Pro-Am might honestly be the one mode that I believe will get the most play from anyone, hell, it might be the best mode in the game. Summer Circuit is an insanely fun game mode that lets you play as your player (which you create on first boot) at various venues such as the world famous Rucker in Harlem, New York, Terminal 23 in Herald Square, or Brooklyn Park in DUMBO (Down Under the Manhattan Bridge Overpass,) Brooklyn (I’m from East Flatbush, btw,) in competitive 5v5 games to 21 to unlock different pieces of gear (21 pieces to be exact.) Every arena is set up under a different difficulty, with 5 different games and 3 different objectives per game to clear per court. So for example, Toronto’s Hoop Dome is the easiest court to clear, but Terminal 23 in Herald Square, Manhattan is the hardest, as apropos for the gym that was created for elite ballers. Live Run is pretty much 5v5 games of 21 without all of the objectives, but you up to 9 of your friends can play a competitive pick up game at anytime, so if you need to settle a beef, settle it on the virtual blacktop.

Speaking of Pro-Am, it is purely an online experience, and the online experience was smooth for me, but I was playing this game during the EA Access period, so that may change for the first few weeks of NBA Live’s life. The netcode was amazingly smooth, with little hiccups, and matchmaking was painless, as you were thrusted into the Summer Circuit game after 30 seconds, so if you find yourself with no human players on your team, your CPU teammates should suffice

This year’s soundtrack is once again curated by MICK (formerly DJ Mick Boogie,) and it features significantly better music than last year’s offering. This summer’s sleeper hit, Classic Man by Jidenna is featured as a remix with Kendrick Lamar on the track, as well as some fairly big names like Wu-Tang’s Inspectah Deck (with CZARFACE teammate MC Esoteric,) Ty Dolla $ign, Future, 2 Chainz, Fashawn w/Busta Rhymes and even Underground Hip-Hop kings, Skyzoo and former Swollen Member Moka Only, the latter of which is featured on Illa J’s All Good, Pt 2. You can check out the soundtrack at this link.

My major beef with the game’s presentation is that the arenas don’t necessarily have their individual flair. Everything’s pretty much the same from an audio sense, but the arenas look amazing, and the players look really detailed this year. On the court sounds like blocks and sneaker squeaks sound amazing. Mike Breen and Jeff Van Gundy’s  (more Van Gundy than Breen) commentary is still unbearable, and unbelievably dull, and Jalen Rose doesn’t sound as dynamic this year as he did last year, which is a real disappointment. It feels phoned in, and I know ESPN has more dynamic commentators (Mike Tirico, Tim ”Legs” Legler, ‘Pardon the Interruption’s’ Michael Wilbon, Hubie Brown, and Jon Barry come to mind.) Hell, Skip Bayless and Stephen A. Smith probably would have been better than this phoned-in commentary. Yes, I said SKIP AND STEPHEN A. Again, too bad NBA 2K has Doris Burke, but come on, son, y’all couldn’t get Lisa Salters?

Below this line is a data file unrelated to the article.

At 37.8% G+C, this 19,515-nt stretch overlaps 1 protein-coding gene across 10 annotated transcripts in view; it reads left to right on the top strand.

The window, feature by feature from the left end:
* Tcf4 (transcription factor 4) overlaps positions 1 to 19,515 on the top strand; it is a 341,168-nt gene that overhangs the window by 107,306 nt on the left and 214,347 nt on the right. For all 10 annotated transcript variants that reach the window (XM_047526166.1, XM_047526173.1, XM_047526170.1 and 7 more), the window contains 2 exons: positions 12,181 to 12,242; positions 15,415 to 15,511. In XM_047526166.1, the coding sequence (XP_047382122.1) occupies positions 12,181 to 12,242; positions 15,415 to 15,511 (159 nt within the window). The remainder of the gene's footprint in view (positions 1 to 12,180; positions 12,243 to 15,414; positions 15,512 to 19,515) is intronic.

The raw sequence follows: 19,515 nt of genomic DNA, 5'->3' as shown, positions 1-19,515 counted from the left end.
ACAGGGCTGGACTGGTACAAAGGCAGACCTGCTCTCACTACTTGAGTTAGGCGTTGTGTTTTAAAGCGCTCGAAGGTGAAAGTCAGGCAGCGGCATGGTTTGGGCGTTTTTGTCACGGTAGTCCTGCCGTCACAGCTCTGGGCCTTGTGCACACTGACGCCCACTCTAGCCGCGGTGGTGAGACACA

Despite the commentary issues, the ESPN presentation is still top notch, and makes me wish at times that 2K would pick up a TNT presentation to rival NBA Live in a way (even though it seems like they’re actively doing that slowly, but surely, but that’s another topic for another review.)

Does NBA Live 16 have any legs to stand on?

NBA Live is a true comeback kid.

In a throwback to last year’s review, Daniel Bryan would be chanting YES! YES! YES! to this game. While it still has a ways to go in terms of being THE basketball sim, NBA Live 16 has made the necessary strides to at least be competitive against NBA 2K in the market. The improvement to the overall gameplay, and the strides to help new players to the series make for an inclusive game environment that anyone of any skill level can get into. Pro-Am mode is remarkably immersive and expansive, even though there are just two components to the mode. Other areas of the game still need improvement, some more than others, however, this game is a really good milestone for the resurgence of the NBA Live series of basketball sims.


  • Gameplay is vastly improved
  • Players and arenas look amazingly life-like
  • Pro-Am is the best mode of this game.


  • Mike Breen, Jeff Van Gundy and Jalen Rose’s commentary is dreadfully robotic
  • No real changes to Dynasty and Rising Star
  • Arenas have no auditory personality
  • 6.9/10
    Gameplay - 6.9/10
  • 8.5/10
    Graphics - 8.5/10
  • 6/10
    Sound - 6/10
  • 9/10
    Replay Value - 9/10

About The Author

Clinton Bowman-Christie
Managing Editor, Games & Technology

Teacher's Assistant by day, passionate gamer and wrestling fan by night. This describes Clinton to a T. A Brooklyn, New York resident for all of his life, gaming, Power Rangers, football, basketball and wrestling pretty much comprise a lot of his free time.